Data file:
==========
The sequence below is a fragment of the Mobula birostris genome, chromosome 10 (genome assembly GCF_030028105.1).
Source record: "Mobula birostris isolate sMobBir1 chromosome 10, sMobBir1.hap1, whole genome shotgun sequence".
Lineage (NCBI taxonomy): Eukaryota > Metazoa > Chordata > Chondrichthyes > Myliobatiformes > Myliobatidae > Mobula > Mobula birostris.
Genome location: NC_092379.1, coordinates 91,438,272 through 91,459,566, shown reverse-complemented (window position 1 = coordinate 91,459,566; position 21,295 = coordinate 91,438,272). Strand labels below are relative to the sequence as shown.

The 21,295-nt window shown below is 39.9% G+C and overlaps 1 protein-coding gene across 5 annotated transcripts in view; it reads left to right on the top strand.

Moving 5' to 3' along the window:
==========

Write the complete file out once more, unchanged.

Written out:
The sequence below is a fragment of the Mobula birostris genome, chromosome 10 (genome assembly GCF_030028105.1).
Source record: "Mobula birostris isolate sMobBir1 chromosome 10, sMobBir1.hap1, whole genome shotgun sequence".
Lineage (NCBI taxonomy): Eukaryota > Metazoa > Chordata > Chondrichthyes > Myliobatiformes > Myliobatidae > Mobula > Mobula birostris.
Genome location: NC_092379.1, coordinates 91,438,272 through 91,459,566, shown reverse-complemented (window position 1 = coordinate 91,459,566; position 21,295 = coordinate 91,438,272). Strand labels below are relative to the sequence as shown.

The 21,295-nt window shown below is 39.9% G+C and overlaps 1 protein-coding gene across 5 annotated transcripts in view; it reads left to right on the top strand.

Moving 5' to 3' along the window: